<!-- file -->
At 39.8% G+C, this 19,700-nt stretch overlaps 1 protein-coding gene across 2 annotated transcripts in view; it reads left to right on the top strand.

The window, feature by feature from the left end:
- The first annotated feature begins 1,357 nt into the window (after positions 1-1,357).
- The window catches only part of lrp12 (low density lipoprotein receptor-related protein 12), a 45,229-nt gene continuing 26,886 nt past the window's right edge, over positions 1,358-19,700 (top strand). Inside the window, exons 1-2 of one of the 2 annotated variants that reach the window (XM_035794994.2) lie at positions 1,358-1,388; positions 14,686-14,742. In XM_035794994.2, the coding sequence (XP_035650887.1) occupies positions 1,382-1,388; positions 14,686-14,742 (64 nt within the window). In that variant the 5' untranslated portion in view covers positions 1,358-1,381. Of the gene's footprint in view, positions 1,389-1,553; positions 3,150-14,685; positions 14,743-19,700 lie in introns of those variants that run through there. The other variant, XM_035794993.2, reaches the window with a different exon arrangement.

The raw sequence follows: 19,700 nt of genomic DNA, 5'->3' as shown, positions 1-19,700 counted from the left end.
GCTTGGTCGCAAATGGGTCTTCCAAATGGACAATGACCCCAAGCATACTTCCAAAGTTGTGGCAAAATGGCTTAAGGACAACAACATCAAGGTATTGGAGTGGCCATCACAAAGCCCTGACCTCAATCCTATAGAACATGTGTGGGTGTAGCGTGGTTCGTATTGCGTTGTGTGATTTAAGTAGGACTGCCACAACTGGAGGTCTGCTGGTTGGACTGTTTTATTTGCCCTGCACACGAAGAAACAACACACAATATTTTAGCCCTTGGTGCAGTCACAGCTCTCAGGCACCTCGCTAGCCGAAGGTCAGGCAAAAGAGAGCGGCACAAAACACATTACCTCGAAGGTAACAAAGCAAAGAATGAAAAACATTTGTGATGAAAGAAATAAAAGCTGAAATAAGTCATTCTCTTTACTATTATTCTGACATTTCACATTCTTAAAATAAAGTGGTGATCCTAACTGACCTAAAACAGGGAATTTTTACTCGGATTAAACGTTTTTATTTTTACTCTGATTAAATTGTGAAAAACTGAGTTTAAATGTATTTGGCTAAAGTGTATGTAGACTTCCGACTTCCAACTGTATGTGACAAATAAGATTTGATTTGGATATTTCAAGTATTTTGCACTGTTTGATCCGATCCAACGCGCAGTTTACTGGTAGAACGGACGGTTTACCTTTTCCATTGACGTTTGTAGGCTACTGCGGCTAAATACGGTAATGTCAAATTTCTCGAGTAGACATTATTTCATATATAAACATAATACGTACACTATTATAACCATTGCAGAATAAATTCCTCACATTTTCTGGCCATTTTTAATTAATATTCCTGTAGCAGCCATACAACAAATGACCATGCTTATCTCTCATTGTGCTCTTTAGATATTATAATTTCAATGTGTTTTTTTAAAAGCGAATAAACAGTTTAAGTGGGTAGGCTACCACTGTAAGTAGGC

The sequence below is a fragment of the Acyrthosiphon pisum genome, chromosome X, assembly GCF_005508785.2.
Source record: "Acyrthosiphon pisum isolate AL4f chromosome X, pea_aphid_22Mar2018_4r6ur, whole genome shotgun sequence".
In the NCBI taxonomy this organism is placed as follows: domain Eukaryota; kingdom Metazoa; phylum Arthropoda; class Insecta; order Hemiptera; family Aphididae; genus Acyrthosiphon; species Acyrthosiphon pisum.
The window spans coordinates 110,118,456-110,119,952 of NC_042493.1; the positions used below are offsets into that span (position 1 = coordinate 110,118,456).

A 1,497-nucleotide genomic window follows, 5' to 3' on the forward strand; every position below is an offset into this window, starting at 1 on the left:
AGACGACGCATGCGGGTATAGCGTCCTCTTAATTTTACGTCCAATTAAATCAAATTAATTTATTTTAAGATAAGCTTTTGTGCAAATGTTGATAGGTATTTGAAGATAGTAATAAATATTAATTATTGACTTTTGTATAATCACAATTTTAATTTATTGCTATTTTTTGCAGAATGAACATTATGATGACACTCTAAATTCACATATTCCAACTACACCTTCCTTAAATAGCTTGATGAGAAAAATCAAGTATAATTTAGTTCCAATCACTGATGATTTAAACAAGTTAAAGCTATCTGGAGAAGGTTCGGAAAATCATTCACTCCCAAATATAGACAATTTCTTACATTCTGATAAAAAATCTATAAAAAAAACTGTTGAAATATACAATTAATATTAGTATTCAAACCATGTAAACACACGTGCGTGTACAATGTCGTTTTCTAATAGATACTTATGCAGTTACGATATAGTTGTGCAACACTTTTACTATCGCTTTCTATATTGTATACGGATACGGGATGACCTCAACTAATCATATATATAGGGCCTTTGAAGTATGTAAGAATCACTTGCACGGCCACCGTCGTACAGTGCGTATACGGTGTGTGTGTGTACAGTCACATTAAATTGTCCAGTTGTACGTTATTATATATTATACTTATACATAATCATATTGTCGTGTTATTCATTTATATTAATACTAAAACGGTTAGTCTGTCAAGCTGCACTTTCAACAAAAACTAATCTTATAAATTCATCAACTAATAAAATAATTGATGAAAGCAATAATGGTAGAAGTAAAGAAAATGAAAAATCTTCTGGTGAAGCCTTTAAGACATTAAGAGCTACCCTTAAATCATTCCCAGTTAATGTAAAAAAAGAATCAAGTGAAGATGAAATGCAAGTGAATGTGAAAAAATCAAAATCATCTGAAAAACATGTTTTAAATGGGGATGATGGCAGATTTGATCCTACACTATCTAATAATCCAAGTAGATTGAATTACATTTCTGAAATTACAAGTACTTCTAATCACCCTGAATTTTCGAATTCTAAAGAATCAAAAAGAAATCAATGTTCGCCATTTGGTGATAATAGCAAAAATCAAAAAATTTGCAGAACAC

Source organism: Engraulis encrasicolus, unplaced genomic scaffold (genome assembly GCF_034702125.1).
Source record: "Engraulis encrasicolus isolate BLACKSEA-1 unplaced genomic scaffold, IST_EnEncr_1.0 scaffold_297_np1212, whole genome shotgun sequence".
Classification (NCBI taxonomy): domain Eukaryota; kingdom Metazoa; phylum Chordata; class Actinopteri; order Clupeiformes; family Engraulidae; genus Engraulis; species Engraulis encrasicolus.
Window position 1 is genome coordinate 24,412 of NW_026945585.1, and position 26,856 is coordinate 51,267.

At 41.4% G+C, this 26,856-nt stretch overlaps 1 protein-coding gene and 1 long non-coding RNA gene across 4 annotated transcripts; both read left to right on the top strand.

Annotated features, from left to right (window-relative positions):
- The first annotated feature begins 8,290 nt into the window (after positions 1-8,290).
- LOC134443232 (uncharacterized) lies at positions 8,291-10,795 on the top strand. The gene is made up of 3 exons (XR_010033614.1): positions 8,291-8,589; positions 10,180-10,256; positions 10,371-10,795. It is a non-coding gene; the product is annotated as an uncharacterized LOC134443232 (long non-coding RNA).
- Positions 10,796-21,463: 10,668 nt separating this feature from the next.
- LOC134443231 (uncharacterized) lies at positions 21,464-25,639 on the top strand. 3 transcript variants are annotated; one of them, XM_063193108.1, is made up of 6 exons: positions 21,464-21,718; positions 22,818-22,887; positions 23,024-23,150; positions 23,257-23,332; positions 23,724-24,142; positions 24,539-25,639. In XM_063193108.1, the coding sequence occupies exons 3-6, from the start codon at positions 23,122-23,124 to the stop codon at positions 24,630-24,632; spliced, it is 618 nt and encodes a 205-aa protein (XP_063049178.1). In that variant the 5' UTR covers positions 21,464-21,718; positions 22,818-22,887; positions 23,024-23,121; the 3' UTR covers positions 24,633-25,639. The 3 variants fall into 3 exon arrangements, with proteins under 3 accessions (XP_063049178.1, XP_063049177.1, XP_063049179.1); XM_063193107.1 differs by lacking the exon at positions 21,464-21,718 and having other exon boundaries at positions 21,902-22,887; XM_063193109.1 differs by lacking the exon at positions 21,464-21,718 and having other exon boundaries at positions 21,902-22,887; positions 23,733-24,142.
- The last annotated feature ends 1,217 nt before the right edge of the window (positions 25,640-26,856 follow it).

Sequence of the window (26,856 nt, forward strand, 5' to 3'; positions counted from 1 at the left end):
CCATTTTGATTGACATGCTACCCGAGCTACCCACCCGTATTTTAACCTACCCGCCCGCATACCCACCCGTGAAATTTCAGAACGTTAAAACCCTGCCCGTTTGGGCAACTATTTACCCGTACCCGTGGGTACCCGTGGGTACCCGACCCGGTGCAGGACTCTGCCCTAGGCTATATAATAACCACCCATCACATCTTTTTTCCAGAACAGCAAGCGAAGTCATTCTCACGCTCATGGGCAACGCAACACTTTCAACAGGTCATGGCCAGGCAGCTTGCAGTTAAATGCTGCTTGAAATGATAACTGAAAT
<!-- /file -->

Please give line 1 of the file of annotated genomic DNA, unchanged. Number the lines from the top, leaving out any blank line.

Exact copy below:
At 39.8% G+C, this 19,700-nt stretch overlaps 1 protein-coding gene across 2 annotated transcripts in view; it reads left to right on the top strand.